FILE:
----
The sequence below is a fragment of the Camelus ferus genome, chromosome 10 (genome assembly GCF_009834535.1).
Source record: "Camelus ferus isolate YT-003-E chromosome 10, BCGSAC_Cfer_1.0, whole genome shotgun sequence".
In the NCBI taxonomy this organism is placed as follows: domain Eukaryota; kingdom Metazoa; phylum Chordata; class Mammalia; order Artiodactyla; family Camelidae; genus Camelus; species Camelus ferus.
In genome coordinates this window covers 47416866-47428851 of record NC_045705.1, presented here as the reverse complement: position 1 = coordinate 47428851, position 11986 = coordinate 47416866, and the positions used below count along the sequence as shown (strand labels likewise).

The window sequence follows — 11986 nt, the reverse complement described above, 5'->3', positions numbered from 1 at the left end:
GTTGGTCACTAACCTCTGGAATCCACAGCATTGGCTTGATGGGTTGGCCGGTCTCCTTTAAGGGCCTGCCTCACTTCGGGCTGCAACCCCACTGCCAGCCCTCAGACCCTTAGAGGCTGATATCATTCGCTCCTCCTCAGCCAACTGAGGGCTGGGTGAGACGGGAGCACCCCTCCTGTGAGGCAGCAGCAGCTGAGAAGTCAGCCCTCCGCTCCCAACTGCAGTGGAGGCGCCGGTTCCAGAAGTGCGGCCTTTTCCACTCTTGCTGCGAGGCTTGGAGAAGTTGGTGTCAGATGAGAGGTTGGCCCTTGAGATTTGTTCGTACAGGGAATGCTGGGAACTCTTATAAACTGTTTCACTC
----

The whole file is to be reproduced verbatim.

The sequence below is a fragment of the Camelus ferus genome, chromosome 10 (genome assembly GCF_009834535.1).
Source record: "Camelus ferus isolate YT-003-E chromosome 10, BCGSAC_Cfer_1.0, whole genome shotgun sequence".
In the NCBI taxonomy this organism is placed as follows: domain Eukaryota; kingdom Metazoa; phylum Chordata; class Mammalia; order Artiodactyla; family Camelidae; genus Camelus; species Camelus ferus.
In genome coordinates this window covers 47416866-47428851 of record NC_045705.1, presented here as the reverse complement: position 1 = coordinate 47428851, position 11986 = coordinate 47416866, and the positions used below count along the sequence as shown (strand labels likewise).

The window sequence follows — 11986 nt, the reverse complement described above, 5'->3', positions numbered from 1 at the left end:
GTTGGTCACTAACCTCTGGAATCCACAGCATTGGCTTGATGGGTTGGCCGGTCTCCTTTAAGGGCCTGCCTCACTTCGGGCTGCAACCCCACTGCCAGCCCTCAGACCCTTAGAGGCTGATATCATTCGCTCCTCCTCAGCCAACTGAGGGCTGGGTGAGACGGGAGCACCCCTCCTGTGAGGCAGCAGCAGCTGAGAAGTCAGCCCTCCGCTCCCAACTGCAGTGGAGGCGCCGGTTCCAGAAGTGCGGCCTTTTCCACTCTTGCTGCGAGGCTTGGAGAAGTTGGTGTCAGATGAGAGGTTGGCCCTTGAGATTTGTTCGTACAGGGAATGCTGGGAACTCTTATAAACTGTTTCACTC